I would have been an awesome attorney because I can sniff these “kinda”s out and during interviews took great pleasure in digging deeper and exposing the truth.  Oh, I could make them crack.  Don’t judge – the fault lays squarely on the shoulders of the person who gave me the bogus resume.  I just brought it to light.  And if you are going to lie to me at the beginning then how on earth could I trust you going forward?

If there is an area that you are not particularly strong on, do not have solid examples to share during an interview or as descriptive elements for your resume then leave it off.

Let’s say you are very well versed in Excel but not so much in PowerPoint then you should describe it as such.  You could state, “Extensive experience and proficiencies with Excel creating, editing and managing complex worksheets utilized for maintaining efficient inventory control; familiarity with PowerPoint.”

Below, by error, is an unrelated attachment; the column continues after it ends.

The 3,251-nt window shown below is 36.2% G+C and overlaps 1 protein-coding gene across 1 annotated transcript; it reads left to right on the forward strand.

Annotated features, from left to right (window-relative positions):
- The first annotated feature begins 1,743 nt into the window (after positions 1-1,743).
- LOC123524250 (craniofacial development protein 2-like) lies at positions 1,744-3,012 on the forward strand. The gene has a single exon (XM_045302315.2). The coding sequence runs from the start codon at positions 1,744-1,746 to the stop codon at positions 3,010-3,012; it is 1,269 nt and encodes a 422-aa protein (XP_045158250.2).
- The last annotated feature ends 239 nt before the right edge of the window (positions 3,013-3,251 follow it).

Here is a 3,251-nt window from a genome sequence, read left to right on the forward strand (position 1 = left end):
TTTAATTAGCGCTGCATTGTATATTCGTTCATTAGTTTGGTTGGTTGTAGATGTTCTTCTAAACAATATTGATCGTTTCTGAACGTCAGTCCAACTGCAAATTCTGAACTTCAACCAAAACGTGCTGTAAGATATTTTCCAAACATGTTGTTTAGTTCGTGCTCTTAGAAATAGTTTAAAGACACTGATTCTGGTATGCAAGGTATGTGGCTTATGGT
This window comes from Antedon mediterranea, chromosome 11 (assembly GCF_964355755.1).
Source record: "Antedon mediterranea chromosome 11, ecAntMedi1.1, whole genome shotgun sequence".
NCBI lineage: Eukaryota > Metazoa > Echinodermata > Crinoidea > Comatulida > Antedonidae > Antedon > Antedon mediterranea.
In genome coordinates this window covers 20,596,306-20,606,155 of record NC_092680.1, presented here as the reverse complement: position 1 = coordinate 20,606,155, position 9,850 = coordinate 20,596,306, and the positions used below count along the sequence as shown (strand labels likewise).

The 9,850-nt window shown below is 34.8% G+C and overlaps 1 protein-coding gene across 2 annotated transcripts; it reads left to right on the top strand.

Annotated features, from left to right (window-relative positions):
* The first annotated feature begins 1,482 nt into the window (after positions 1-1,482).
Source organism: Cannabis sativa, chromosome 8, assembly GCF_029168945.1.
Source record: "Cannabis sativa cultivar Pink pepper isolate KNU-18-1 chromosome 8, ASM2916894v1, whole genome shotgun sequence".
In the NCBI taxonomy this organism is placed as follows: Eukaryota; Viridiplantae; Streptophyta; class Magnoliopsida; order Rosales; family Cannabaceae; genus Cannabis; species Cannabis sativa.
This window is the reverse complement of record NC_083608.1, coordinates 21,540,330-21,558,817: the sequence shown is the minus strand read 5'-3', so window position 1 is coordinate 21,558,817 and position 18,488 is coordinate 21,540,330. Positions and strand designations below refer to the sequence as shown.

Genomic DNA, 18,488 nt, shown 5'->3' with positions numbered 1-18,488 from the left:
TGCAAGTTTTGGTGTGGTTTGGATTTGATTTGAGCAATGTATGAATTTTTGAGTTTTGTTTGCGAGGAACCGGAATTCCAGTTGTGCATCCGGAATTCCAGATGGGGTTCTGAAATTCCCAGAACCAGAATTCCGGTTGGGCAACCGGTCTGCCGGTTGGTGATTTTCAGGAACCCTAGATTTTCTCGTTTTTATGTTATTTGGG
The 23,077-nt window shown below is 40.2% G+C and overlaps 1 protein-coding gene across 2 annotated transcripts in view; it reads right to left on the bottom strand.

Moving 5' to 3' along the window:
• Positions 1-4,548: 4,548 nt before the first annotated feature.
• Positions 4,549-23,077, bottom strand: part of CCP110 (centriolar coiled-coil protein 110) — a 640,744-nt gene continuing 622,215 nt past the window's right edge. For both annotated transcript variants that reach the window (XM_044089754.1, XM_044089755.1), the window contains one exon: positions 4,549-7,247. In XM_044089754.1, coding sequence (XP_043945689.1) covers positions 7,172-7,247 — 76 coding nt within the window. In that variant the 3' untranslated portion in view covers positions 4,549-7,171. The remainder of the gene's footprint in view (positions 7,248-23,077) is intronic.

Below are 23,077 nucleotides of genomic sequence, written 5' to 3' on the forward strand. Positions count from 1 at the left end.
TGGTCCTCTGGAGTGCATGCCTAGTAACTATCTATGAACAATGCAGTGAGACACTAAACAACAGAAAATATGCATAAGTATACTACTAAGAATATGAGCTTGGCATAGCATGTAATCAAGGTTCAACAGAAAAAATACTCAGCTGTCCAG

If you haven’t really used PowerPoint that much in your working experience but are pretty computer literate and know you could pick up on programs quickly if given the opportunity to use them then you should express this sentiment.

One element that is important to remember is you want the reader of your resume to see the correlation between what you have done and what they need in the position.

Let’s say they want someone who has leadership experience and you are not currently in a leadership role.  Before you check that position off your list take a minute to look at your experience in a different perspective.

Look at your job from the eyes of the next position.  What is important to them – leadership.  Okay, but what are the elements of leadership?  Dive a little deeper and break it down: what skills, abilities and talents does it take for this leadership position?  Organization, good communication skills, prioritization, multi-tasking – see where I am going here?